The Results

The off-year election results are in. Overall, they signal a comeback for Republicans and, in some ways, for traditional conservatism. What do they say about the Obama presidency?

Virginia, as predicted by every poll, went overwhelmingly Republican. More than that, it went overwhelmingly conservative. Bob McDonnell took 59% of the vote in winning the governorship, a margin even greater than any of the polls indicated. The Republican lieutenant governor, Bill Bolling, was reelected with 56%, and Ken Cuccinelli, Republican candidate for attorney general, nearly equalled McDonnell’s tally with 58%.

They were too conservative, critics said. Apparently, that wasn’t the case in Virginia. There is now a team in place at the top of the state that is committed to the concepts of limited government, free enterprise, and Biblical morality. This is particularly gratifying to me since I lived in Virginia for most of my adult life. McDonnell also showed how to run a clean, positive campaign, focusing on the issues. That, by itself, is a rarity; he is to be commended.

The bigger surprise of the evening was Chris Christie’s victory over Jon Corzine for the governorship of New Jersey. Beforehand, most polls gave him a slight lead, but always within the margin of error. In a 3-way race, he took 49%, which was 4% more than Corzine.

Christie is not known as a “movement” conservative, and I did read that he is in favor of homosexual marriage (unless that was a misstatement in the report), yet it also noted he is pro-life and has an unblemished record of putting corrupt politicians and others like them in prison. In New Jersey, that experience is going to come in handy—such people seem to abound there.

The best thing about this race is that Corzine is out. His reputation for always being in the neighborhood of corruption, and his desire to increase taxes, are the last things this state needs as it faces a tough economic future.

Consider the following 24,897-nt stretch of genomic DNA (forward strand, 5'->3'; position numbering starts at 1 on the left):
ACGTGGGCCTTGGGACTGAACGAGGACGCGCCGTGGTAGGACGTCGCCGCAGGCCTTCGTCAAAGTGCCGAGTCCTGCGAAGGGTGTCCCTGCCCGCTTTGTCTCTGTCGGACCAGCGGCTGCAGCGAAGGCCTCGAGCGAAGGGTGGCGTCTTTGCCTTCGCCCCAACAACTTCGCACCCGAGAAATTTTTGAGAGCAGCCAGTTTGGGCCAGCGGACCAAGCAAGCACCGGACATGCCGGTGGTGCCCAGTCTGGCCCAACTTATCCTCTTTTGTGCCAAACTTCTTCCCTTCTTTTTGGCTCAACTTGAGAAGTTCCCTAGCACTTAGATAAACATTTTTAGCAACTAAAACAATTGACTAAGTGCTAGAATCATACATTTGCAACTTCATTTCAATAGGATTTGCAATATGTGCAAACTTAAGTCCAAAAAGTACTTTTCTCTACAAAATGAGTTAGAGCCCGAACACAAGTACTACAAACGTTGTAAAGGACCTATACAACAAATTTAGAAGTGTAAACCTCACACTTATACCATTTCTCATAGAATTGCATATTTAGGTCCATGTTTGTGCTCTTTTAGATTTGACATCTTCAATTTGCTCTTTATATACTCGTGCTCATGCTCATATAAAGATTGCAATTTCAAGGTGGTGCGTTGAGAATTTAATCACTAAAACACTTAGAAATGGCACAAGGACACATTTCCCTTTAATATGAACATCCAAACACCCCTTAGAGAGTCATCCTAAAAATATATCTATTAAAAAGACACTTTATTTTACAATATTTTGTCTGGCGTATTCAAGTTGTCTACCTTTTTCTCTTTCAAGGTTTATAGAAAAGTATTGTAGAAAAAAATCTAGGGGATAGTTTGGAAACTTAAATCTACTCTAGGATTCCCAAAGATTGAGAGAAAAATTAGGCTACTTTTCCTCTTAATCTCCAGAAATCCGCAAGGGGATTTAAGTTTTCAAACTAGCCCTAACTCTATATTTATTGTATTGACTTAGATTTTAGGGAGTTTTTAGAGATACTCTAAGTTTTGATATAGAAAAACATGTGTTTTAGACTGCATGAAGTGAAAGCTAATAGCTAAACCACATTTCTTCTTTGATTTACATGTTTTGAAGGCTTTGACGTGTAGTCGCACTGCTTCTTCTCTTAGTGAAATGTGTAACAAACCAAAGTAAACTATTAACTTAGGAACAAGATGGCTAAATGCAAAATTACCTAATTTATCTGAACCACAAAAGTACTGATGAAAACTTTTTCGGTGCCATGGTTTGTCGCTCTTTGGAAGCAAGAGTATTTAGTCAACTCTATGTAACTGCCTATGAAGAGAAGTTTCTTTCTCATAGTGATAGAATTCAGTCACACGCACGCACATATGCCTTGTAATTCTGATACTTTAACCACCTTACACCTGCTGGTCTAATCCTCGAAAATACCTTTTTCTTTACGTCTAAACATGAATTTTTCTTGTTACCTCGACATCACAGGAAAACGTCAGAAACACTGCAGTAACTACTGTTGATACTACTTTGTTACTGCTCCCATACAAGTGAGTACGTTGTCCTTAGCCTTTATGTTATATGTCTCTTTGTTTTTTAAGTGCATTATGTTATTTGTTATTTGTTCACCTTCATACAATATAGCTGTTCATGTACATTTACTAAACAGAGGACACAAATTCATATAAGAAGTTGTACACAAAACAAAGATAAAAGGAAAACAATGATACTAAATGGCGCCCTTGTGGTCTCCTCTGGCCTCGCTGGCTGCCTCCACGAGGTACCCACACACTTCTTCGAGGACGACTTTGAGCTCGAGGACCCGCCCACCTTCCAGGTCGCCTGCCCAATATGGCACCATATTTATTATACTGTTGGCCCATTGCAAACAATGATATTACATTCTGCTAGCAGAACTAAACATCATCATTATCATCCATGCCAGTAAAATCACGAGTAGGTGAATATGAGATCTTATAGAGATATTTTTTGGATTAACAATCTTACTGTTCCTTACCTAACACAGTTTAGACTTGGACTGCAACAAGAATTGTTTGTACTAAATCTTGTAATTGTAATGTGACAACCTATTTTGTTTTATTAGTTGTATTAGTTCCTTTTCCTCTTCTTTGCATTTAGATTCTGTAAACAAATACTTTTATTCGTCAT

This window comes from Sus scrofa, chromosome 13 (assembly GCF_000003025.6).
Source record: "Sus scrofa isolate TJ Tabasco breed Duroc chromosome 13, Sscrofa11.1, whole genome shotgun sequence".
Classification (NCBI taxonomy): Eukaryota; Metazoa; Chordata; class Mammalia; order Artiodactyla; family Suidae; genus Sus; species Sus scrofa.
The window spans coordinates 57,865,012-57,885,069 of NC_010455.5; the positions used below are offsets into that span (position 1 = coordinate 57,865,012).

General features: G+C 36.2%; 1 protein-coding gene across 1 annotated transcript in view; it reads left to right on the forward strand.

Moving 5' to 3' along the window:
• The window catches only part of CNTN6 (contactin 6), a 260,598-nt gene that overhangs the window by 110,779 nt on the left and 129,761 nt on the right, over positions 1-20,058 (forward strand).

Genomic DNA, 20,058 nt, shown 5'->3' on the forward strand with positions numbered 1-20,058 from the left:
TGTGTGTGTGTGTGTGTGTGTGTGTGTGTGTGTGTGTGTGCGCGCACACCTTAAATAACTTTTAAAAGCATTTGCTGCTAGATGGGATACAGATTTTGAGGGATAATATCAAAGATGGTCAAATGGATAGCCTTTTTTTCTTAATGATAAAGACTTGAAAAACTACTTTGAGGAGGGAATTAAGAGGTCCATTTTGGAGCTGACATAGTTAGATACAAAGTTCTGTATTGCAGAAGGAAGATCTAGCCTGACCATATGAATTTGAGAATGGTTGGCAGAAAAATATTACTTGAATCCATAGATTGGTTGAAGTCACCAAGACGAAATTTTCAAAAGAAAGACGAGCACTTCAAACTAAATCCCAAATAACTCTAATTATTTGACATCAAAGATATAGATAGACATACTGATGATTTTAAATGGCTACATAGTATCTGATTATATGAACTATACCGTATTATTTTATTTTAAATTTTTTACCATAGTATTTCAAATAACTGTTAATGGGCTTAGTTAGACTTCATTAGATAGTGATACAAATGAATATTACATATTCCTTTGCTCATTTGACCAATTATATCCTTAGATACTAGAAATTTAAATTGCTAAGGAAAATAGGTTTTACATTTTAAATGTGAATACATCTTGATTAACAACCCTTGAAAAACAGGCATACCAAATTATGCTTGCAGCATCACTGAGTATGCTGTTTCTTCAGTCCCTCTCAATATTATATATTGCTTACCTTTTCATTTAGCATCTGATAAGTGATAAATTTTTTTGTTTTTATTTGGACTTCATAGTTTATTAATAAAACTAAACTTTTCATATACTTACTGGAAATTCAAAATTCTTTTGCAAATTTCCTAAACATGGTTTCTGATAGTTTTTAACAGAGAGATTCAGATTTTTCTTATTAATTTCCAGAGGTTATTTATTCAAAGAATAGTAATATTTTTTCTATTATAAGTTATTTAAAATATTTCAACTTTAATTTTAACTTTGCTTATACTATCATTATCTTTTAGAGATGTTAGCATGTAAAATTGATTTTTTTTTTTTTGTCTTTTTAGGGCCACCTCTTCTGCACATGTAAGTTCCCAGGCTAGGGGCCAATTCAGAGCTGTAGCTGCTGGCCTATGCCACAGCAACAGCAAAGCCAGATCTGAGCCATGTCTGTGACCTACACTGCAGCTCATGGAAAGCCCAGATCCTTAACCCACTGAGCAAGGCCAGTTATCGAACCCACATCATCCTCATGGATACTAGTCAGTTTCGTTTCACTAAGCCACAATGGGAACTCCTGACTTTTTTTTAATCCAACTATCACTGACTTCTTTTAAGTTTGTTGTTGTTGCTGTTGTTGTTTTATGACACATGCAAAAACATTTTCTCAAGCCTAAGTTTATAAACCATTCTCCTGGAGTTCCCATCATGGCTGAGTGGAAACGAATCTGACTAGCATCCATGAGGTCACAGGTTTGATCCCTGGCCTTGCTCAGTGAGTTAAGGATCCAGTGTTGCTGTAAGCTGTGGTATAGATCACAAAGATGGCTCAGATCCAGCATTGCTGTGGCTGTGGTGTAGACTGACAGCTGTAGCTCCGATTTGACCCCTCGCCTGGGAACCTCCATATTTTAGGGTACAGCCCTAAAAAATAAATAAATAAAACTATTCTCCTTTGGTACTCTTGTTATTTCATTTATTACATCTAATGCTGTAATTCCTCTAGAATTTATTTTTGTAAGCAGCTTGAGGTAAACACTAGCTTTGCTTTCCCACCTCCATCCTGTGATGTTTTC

The one disappointment for conservatives was the special House race in New York. When the liberal Republican candidate pulled out of the race last weekend, things were looking pretty good for Doug Hoffman, a Republican who ran on the Conservative Party ticket. He came up short, however, to Democrat Bill Owens, 49-45.

I must admit that was a race I hoped would signal a resounding defeat for the Republican leadership in the area, which had chosen the liberal candidate, Dede Scozzafava, in the first place. It didn’t help Hoffman, apparently, when she decided to endorse the Democrat. Her name also was still on the ballot, and she garnered 6% of the vote. It’s conceivable that, without her name there, most of those votes would have gone to Hoffman. So, in essence, she was the spoiler in the race, acting much the same way as a third party does in many other races—ensuring that the one who might have won lost instead.

As disappointing as that particular election was, in actuality, it was the least significant of the three. One congressman (out of 435) is not as important as a governor, and now both Virginia and New Jersey will have governors of a different stripe than what those states have seen over the past 4 years.

On a brighter note, in Maine, the people rejected an attempt to legalize homosexual marriage. In spite of the governor’s support for it, 53% said no. I haven’t yet heard about the Washington state results on the same issue, but thus far, the only states that have approved homosexual marriage have had to use the courts to achieve it. Every time it has come down to a vote, people have held firm against this unbiblical and immoral proposition. Can this continue? We’ll see.

What does all this mean for Barack Obama? Well, that depends on whom you believe. The White House had preemptively declared that all these elections dealt with local matters, and that nothing that occurred yesterday was a referendum on the president. Others say that the sea change in Virginia was astounding since it was a state Obama won. New Jersey Democrats are probably in shock; that state is nearly solid Democratic, and Obama won big there. How could it now have a Republican governor? Obama also campaigned repeatedly for Corzine, but it made no difference.

Republicans come away with new hope. The cry from many is already “on to the 2010 congressional elections!” They should be quite interesting.